The GMC Terrain is a reliable SUV with extensive safety features and an easy-to-use infotainment system, but it also has a few flaws, such as common GMC Terrain faults you should be aware of.
It’s a serviceable vehicle and doesn’t cost much to maintain compared to other SUVs. The Terrain also holds its value. It only depreciates 47% after five years.
How good is the GMC Terrain?
The GMC Terrain scored well in terms of reliability. Various reports give it a rating of 3.5 out of 5.0, ranking 22nd out of 26 SUVs in the same category. The Terrain is a basic vehicle with all the bells and whistles you’d expect from an SUV .
However, it has an impressive lifespan if you take care of it correctly. It can last up to 300,000 miles or around 20 years of driving as long as you follow its proper maintenance and service schedule.
Common GMC Terrain Faults
Despite being a fairly reliable SUV, the GMC Terrain has its share of potential problems by model year. Here are the common GMC Terrain failures reported for various Terrain models:
1- Airbag malfunction problems
One of the most dangerous problems with the 2017 GMC Terrain is the malfunction of its airbags, which may not activate in the event of a collision or crash. This problem has become extremely concerning, with reports of injuries because the vehicle’s airbags did not deploy during an actual crash.
Some owners have shared that there were no signs that their airbags were having a problem . Your service airbag alerts did not come on at all, but went off after impact. A report stated that, in addition to the airbag’s failure to deploy, the vehicle’s passenger seat belt also locked.
These problems are life-threatening, so it’s best to make sure you include a routine airbag inspection in your regular maintenance activities.
2- Faults in the electronic stability control system
Recent Terrain models, including the 2015 model year, have an electronic stability control system called StabiliTrak®. However, it has been widely reported to act, affecting both vehicle control and performance.
Malfunction of the stability control system can cause sudden shutdowns, jerkiness, poor acceleration, erratic engine operation, vehicle shutdown, etc. All of these symptoms are accompanied by an on StabiliTrak and/or check engine light.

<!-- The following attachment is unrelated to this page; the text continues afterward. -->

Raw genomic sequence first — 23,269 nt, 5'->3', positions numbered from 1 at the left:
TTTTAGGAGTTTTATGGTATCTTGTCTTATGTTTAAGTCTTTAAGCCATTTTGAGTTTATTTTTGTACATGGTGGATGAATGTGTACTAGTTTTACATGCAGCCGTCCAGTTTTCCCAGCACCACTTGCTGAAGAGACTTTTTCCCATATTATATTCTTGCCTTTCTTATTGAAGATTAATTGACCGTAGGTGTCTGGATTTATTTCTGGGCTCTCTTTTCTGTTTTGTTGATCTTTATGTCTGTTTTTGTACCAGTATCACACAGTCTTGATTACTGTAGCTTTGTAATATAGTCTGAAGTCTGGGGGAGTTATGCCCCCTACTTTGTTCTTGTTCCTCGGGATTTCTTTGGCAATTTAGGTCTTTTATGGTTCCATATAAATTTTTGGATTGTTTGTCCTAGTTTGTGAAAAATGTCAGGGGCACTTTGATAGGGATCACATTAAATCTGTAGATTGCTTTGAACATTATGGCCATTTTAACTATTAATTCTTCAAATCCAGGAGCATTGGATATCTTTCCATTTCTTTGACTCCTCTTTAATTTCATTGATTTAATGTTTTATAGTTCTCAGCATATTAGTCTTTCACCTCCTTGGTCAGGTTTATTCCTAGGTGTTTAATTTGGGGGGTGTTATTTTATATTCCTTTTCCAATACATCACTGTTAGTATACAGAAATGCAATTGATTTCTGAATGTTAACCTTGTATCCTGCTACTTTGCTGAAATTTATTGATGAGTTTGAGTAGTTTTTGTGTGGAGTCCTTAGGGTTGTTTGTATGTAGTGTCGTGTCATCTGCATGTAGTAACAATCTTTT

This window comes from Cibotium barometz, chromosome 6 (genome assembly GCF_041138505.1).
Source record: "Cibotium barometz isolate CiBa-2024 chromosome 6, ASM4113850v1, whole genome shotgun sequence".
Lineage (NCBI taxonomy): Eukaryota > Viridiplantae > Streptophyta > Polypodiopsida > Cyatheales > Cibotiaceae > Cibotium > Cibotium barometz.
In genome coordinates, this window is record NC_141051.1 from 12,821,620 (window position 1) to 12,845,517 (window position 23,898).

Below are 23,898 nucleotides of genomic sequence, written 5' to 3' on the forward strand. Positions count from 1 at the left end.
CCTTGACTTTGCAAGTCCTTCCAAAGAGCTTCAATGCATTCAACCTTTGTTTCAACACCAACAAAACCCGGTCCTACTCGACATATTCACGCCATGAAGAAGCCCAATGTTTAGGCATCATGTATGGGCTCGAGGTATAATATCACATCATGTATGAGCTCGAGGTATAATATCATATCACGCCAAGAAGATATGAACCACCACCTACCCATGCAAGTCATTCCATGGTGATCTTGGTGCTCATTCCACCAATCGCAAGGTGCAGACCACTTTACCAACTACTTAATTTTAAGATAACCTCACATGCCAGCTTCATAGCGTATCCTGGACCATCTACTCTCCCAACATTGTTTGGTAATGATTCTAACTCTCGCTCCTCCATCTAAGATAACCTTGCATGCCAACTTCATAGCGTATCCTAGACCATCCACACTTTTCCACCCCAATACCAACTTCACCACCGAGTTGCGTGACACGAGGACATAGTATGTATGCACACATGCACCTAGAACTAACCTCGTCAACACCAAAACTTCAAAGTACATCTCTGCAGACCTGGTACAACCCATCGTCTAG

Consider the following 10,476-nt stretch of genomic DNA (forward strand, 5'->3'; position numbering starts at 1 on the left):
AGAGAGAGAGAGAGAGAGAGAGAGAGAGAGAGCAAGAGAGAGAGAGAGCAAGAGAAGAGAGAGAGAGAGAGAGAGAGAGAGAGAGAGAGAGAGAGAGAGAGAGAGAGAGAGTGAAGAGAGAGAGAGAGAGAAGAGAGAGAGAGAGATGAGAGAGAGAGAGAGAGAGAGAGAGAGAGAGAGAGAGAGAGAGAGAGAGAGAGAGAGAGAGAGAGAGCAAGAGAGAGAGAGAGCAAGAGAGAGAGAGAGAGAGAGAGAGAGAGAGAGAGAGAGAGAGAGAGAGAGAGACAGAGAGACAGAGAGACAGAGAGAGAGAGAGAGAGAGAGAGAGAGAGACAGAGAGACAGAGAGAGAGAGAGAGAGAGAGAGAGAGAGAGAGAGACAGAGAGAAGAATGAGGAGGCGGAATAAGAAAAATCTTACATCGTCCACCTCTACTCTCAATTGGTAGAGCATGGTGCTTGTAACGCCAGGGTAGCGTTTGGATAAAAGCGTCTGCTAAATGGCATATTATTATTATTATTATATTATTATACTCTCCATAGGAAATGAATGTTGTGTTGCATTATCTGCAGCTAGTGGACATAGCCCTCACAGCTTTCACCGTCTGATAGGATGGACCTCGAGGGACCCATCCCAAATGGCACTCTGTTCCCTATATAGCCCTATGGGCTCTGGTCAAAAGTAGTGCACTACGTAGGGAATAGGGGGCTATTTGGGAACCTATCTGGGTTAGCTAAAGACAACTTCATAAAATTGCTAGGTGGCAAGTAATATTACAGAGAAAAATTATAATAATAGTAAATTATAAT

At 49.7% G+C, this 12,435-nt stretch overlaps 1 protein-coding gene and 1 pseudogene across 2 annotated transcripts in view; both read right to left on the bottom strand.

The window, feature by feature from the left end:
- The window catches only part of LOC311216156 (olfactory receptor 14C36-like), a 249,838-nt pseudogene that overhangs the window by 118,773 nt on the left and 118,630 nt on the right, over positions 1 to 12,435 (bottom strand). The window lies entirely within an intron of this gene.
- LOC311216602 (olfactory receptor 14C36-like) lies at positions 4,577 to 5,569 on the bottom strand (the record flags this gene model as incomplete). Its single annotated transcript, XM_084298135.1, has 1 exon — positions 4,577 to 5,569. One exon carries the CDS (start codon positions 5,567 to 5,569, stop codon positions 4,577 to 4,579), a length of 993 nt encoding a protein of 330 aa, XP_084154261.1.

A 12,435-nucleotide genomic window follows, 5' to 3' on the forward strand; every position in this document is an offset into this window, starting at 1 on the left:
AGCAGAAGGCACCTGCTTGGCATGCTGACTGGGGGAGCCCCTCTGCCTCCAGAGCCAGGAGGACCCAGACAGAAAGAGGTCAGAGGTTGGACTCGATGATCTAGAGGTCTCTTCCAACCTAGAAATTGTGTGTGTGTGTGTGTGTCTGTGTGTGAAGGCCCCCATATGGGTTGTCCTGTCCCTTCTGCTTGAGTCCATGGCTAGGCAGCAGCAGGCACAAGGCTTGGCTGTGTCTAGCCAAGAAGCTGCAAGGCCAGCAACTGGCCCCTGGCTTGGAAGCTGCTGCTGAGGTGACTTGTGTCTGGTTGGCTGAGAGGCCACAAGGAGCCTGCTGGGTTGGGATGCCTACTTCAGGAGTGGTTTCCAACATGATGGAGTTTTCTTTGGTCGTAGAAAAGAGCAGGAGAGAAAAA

GMC is aware of these issues and has posted TSBs to help resolve them. TSB #10139278 and #10135242 can provide more information on stability control complications.
However, some owners have shared that they are repeatedly experiencing StabiliTrak-related issues. These usually occur with low mileage vehicles at around 50,000 miles.
Some owners have reported that they took their SUVs to their dealerships, but the mechanics were unable to provide an accurate diagnosis and repairs had to be made on a case-by-case basis. If your Terrain’s StabiliTrak system behaves improperly, immediately notify your authorized GMC dealer for prompt inspection.
3- Problems in heating, ventilation and air conditioning (HVAC)
2014 GMC Terrain heating problems are widely reported by many owners. Some have shared that they turned on the heater but cold air blew into the cabin instead.
The Terrain’s HVAC problems don’t end there. Aside from the heating issues, GMC issued multiple Technical Service Bulletins (TSB #10178385, #10126107, #10135395, and #10112343) to address other issues, including heating/cooling malfunctions, water leaks due to a clogged HVAC drain hose, abnormal odor from HVAC system, and more.